For years 19-year-old Colin Hambrook saw his mom, Lisa Shanahan, struggling with a liver disease and wasn't able to do anything about it.
That was until he learned about the living donor program. This Christmas, Hambrook gave his mom half of his liver and the gift of a lifetime.
Last Wednesday, the shopping frenzy was in full force but at the University of Maryland Medical Center, Hambrook and Shanahan were prepping for surgery.
“He said, ‘Mom, I'm going to be your Christmas present,’ and I just broke down,” Shanahan said.
Since the 90s, Shanahan had been suffering from a disease that left her fatigued and itchy.
“We would go on trips to the ocean and we'd go out for a little stroll on the boardwalk and I'd have to go back and rest and I felt like I was a lazy mom,” Shanahan said.
She called it the “mommy disease” thinking it was just exhaustion from caring for her three kids and having a full-time job. Then in 2007, she was diagnosed with primary biliary cholangitis, or PBC, an autoimmune disease that damages the liver.
“For all those years, my liver was failing and no one diagnosed me properly,” Shanahan said.
She was placed on the donor's list but her chances of getting a transplant were slim. Shanahan is very petite, so her donor would have had to come from a deceased child or small woman with the same blood type.
“She had a significant disease that was getting worse, her score was not putting her near the top of the list and so while getting progressively more ill, her only option was to broach the subject of living donation,” said Dr. Rolf Barth, the director of liver transplantation for the University of Maryland School of Medicine.
As it turned out, Shanahan’s 19-year-old son was a match. She didn’t want him to risk his health by undergoing surgery, but Hambrook insisted.
Last Wednesday, Dr, Barth, along with two surgical teams, two anesthesia teams, and two nursing teams, worked in operating rooms side-by-side to perfectly coordinate the liver transplant.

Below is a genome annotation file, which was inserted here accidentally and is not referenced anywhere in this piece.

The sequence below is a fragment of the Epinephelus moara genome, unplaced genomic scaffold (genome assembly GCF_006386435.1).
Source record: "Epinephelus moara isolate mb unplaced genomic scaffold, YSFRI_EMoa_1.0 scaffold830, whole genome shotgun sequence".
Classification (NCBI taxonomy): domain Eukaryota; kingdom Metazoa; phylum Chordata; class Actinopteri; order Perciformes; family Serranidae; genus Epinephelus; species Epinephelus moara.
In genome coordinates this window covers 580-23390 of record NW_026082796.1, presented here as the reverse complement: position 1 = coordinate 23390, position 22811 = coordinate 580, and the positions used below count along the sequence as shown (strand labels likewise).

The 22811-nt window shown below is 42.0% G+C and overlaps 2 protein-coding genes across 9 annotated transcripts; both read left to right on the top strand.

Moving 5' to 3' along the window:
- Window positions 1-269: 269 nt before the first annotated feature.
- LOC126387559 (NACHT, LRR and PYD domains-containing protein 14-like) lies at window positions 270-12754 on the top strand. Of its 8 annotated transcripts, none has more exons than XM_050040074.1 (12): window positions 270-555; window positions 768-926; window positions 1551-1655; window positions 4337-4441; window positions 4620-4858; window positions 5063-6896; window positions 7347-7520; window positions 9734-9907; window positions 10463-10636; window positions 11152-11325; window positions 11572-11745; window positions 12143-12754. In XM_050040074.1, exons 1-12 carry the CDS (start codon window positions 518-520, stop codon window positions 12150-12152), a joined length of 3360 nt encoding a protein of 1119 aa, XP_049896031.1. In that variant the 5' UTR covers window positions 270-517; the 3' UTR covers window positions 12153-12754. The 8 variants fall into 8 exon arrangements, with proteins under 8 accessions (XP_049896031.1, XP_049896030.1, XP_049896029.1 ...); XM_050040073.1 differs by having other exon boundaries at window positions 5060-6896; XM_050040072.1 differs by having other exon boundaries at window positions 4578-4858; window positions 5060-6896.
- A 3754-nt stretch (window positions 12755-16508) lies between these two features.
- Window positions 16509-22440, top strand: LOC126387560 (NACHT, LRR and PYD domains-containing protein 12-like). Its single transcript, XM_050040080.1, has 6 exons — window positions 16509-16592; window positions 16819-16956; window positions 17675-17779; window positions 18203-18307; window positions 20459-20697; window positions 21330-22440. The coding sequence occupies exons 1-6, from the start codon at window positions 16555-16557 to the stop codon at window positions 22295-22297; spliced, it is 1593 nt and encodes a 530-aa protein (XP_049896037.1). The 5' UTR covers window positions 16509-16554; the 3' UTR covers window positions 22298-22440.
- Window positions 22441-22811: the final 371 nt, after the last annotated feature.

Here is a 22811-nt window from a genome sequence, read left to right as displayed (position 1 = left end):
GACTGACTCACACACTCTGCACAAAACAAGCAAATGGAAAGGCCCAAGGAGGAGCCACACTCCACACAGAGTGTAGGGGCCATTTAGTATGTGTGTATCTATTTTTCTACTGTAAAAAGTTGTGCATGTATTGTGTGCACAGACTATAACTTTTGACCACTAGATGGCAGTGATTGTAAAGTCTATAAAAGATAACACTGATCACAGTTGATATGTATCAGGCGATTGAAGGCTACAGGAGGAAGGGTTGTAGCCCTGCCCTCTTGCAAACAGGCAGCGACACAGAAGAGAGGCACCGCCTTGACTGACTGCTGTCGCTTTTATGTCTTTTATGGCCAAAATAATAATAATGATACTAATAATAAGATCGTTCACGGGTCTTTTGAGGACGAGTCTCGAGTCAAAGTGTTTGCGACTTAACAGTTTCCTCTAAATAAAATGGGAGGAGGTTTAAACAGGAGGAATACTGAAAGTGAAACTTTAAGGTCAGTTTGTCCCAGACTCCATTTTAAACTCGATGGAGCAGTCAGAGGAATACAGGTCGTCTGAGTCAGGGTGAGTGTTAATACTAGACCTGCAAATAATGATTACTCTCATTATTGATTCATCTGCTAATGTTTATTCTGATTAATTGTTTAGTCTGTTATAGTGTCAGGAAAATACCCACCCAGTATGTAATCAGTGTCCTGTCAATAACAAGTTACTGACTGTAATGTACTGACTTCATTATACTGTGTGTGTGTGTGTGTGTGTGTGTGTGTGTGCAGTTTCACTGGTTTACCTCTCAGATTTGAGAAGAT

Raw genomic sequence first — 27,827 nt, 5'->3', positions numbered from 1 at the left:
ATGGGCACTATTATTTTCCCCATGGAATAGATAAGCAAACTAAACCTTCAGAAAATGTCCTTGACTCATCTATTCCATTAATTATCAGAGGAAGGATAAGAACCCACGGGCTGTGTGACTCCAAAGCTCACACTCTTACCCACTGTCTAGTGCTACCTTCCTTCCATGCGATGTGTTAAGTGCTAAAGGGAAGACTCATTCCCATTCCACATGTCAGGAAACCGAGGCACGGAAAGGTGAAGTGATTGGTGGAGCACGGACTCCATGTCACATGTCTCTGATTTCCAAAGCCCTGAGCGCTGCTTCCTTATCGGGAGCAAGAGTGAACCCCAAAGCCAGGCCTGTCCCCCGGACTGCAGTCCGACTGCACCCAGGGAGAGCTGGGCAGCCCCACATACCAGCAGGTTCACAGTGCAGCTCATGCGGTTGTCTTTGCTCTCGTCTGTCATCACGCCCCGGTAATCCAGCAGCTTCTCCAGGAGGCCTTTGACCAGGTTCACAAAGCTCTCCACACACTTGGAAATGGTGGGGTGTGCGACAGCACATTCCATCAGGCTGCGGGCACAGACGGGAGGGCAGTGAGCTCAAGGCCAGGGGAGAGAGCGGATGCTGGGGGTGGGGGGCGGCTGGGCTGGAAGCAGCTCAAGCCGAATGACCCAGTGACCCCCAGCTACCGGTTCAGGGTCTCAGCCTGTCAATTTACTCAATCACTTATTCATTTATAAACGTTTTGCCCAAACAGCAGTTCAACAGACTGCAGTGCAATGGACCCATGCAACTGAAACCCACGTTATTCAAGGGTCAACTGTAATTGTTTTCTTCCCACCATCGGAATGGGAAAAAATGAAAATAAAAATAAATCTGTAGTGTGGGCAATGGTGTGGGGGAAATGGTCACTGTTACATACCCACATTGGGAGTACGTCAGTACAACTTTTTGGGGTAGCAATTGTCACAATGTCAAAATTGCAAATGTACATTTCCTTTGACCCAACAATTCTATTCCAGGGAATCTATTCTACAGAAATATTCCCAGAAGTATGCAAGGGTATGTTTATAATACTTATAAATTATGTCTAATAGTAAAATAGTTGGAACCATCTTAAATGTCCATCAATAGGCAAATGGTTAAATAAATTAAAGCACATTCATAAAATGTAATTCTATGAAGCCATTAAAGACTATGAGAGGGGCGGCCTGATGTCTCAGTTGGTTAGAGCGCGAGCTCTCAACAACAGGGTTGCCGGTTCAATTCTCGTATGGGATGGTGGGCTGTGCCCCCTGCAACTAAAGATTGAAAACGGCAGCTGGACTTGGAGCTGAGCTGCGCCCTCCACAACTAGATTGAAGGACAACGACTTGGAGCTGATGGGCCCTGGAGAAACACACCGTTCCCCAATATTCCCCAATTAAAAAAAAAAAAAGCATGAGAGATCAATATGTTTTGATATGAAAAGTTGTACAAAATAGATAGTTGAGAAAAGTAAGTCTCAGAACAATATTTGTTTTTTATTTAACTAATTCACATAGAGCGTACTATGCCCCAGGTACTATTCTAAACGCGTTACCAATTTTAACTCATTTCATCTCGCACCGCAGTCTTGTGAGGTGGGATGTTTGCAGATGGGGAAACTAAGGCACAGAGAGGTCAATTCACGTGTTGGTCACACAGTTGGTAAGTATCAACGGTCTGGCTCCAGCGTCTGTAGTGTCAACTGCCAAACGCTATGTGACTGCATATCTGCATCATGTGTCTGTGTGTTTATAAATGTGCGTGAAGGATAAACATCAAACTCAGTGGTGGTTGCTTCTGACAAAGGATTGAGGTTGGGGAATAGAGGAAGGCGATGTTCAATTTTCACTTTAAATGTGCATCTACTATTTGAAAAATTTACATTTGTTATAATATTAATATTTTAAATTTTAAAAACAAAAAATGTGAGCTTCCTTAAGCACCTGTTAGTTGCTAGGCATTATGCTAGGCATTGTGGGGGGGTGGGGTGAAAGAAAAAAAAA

“We try to exactly time it like a train station. The arrival of one train with half a liver, and the departure on the other train, which was his mom starting her operation,” Dr. Barth said.
Doctors were able to remove Shanahan’s diseased liver and replace it with 60 percent of Hambrook's liver.
“When I graduate college, she'll be there. When I eventually have a family, she'll be there. And just knowing that is such a relief, I can't even explain it and no amount of money would ever beat that I just can't even believe it,” said Hambrook.
And had it not been for his selfless donation this could've been Shanahan’s last Christmas.
“He's a teenager, those are the hard years but he put all that aside and put me first. That's saying a lot that's the best gift I could get for a lifetime, it is a lifetime,” said Shanahan.
So far, Dr. Barth said the transplant was a success. Shanahan and Hambrook could be discharged from the hospital by the end of the week, and in just a few months both of their livers will fully regenerate.
Hambrook and Shanahan also wanted to share their story to bring more attention to the need for living donors, and that there could be other happy stories if more people knew about the life-saving procedure.